Making it harder to smoke and easier to quit are critical to reducing the risk of heart disease, stroke, cancer and other serious illnesses. New York City has made considerable progress in reducing cigarette
smoking. Following the implementation of the city's comprehensive tobacco control program, the adult
smoking rate fell from 21.5% in 2002 to 15.5% in 2012, representing 324,000 fewer smokers. In addition,
youth smoking has decreased by nearly half from 14.8% in 2003 to 8.5% in 2011.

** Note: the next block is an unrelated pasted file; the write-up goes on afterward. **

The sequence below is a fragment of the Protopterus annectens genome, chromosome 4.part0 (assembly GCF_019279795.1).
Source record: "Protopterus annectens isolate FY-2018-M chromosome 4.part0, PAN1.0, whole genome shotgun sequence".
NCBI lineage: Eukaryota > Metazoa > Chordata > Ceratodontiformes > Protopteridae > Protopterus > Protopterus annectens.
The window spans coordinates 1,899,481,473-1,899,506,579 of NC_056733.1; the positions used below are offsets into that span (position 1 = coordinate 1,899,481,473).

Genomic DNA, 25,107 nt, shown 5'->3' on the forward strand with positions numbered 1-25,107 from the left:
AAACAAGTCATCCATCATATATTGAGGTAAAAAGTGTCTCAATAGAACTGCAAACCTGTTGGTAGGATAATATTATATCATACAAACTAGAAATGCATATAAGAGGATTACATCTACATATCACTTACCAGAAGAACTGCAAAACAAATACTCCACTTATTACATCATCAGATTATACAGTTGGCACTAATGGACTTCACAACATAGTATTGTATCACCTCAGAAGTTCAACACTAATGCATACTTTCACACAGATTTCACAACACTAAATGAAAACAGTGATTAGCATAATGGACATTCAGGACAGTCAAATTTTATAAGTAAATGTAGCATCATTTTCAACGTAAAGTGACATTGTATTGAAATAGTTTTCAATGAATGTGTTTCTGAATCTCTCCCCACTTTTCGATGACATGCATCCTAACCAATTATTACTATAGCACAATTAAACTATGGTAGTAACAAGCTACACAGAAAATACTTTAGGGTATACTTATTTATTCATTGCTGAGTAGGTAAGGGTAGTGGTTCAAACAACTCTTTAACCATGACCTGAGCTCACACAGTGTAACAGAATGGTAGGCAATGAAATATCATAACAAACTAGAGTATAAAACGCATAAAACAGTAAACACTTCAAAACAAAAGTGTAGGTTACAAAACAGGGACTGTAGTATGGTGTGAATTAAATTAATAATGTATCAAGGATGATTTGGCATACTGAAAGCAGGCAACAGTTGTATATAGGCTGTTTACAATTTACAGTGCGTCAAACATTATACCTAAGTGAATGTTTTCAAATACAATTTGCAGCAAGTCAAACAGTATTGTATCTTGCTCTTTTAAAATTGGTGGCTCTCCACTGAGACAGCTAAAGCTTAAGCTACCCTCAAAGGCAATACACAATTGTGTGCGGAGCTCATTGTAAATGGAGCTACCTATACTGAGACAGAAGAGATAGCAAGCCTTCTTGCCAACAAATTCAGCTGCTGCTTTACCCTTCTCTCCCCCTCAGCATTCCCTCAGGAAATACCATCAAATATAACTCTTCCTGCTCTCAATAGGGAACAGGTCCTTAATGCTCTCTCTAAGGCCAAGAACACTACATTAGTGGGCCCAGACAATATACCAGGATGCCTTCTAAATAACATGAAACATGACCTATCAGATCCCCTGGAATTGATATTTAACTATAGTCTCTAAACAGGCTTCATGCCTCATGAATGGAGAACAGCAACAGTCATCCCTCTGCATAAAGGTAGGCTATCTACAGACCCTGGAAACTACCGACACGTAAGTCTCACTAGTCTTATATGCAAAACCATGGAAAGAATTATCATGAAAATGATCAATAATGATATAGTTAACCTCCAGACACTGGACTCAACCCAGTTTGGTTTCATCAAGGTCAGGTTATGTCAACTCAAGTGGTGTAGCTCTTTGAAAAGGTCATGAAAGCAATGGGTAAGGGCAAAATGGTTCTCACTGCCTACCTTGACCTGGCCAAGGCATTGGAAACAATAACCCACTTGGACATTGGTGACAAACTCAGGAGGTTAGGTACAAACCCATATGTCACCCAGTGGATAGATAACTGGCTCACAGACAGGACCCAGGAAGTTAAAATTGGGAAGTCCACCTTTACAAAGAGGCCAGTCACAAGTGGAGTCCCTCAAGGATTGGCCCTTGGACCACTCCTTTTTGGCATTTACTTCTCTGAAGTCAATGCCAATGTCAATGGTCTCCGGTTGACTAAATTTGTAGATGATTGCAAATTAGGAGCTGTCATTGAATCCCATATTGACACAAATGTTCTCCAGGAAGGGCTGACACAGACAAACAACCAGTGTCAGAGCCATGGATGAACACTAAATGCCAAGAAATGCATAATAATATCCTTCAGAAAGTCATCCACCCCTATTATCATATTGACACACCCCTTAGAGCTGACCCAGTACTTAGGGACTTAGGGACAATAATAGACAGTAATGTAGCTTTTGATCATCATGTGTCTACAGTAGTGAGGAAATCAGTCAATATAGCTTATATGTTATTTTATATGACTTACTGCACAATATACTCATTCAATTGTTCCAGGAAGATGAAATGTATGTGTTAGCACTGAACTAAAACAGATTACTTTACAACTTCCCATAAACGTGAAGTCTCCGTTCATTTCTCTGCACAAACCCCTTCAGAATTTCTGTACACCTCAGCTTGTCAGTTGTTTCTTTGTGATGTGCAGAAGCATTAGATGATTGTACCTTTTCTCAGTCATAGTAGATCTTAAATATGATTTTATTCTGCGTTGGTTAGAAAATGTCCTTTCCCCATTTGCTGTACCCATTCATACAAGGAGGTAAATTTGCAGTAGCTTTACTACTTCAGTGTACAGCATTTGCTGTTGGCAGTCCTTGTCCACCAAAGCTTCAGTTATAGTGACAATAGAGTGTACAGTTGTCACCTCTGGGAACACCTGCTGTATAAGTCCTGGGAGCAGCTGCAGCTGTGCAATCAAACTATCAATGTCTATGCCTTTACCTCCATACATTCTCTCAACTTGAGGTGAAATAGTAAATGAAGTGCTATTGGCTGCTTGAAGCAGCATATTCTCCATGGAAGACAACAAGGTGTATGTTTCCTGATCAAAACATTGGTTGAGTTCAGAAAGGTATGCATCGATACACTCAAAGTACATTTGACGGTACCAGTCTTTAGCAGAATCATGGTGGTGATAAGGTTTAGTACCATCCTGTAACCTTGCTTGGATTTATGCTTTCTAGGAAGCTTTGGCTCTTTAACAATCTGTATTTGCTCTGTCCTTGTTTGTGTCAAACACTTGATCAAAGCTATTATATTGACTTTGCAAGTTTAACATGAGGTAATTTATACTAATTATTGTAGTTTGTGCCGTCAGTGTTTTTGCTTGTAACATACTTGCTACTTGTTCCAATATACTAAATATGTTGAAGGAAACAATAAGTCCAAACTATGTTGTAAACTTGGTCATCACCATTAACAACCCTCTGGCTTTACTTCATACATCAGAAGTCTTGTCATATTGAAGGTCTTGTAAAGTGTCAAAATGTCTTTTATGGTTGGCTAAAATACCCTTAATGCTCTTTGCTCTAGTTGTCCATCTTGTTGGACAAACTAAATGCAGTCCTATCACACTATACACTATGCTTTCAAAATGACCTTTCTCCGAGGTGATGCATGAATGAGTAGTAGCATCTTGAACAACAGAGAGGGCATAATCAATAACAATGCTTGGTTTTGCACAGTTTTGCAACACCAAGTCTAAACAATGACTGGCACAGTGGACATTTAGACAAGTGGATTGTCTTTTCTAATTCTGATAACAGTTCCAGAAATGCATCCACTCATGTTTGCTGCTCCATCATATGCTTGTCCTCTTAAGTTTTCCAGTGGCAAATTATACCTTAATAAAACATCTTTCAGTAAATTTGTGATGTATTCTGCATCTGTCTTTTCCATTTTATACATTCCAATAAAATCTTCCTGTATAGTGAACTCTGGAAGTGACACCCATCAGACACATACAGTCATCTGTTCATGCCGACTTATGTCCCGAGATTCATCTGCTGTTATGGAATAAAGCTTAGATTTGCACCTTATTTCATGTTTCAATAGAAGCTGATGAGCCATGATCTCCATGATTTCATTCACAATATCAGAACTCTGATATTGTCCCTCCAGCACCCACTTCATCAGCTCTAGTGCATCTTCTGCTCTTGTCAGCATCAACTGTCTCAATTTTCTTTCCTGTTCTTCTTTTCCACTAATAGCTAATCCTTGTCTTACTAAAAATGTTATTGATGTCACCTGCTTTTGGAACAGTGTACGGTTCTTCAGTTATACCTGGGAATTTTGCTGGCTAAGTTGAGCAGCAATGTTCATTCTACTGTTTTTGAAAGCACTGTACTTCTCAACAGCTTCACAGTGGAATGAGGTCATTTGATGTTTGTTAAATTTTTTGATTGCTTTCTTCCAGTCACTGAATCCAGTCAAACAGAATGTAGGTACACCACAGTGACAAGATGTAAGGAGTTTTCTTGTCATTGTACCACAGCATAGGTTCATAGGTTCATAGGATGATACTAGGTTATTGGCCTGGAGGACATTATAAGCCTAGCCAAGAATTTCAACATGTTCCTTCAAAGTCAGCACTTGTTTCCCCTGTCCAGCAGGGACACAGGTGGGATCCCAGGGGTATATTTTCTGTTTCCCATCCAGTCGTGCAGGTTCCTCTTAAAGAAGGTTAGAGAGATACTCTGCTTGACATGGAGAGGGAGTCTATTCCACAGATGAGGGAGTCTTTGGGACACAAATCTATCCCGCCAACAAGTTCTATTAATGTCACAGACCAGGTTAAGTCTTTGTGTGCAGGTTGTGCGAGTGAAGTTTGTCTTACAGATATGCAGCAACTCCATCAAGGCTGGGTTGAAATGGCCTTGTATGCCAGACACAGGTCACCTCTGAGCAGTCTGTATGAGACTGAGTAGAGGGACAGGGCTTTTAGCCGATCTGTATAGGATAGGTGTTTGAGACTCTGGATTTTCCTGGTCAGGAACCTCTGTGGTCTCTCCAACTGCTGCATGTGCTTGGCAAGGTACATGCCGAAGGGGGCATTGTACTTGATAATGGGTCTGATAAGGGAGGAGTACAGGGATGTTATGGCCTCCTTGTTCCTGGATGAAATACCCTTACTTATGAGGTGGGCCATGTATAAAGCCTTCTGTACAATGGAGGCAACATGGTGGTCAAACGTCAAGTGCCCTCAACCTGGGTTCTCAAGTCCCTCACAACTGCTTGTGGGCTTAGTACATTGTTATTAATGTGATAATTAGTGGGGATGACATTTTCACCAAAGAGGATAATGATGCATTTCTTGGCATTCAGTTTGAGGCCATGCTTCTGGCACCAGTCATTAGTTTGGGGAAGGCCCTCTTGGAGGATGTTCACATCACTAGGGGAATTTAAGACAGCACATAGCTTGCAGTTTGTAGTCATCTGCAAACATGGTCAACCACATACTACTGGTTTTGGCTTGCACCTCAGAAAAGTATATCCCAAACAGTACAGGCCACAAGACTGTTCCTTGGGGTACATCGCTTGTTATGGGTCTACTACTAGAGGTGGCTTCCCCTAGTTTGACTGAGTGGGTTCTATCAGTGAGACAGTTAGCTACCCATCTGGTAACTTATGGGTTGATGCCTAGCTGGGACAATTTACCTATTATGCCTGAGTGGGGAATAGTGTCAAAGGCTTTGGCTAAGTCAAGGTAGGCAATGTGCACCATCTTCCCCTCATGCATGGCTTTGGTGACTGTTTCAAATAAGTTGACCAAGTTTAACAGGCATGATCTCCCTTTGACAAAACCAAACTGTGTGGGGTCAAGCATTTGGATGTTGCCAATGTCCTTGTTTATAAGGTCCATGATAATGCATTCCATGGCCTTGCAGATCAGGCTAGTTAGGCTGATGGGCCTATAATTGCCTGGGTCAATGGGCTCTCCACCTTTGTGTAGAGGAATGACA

Smoking remains a leading cause of preventable death in New York City, and secondhand smoke threatens the health of many New Yorkers. Children who live with smokers are more likely to suffer from serious conditions such as bronchitis, ear infections, pneumonia and more frequent and severe asthma attacks; similarly, infants exposed to secondhand smoke are more likely to die of sudden infant death syndrome. Smoking rates also vary by income, with poorer households reporting higher smoking rates.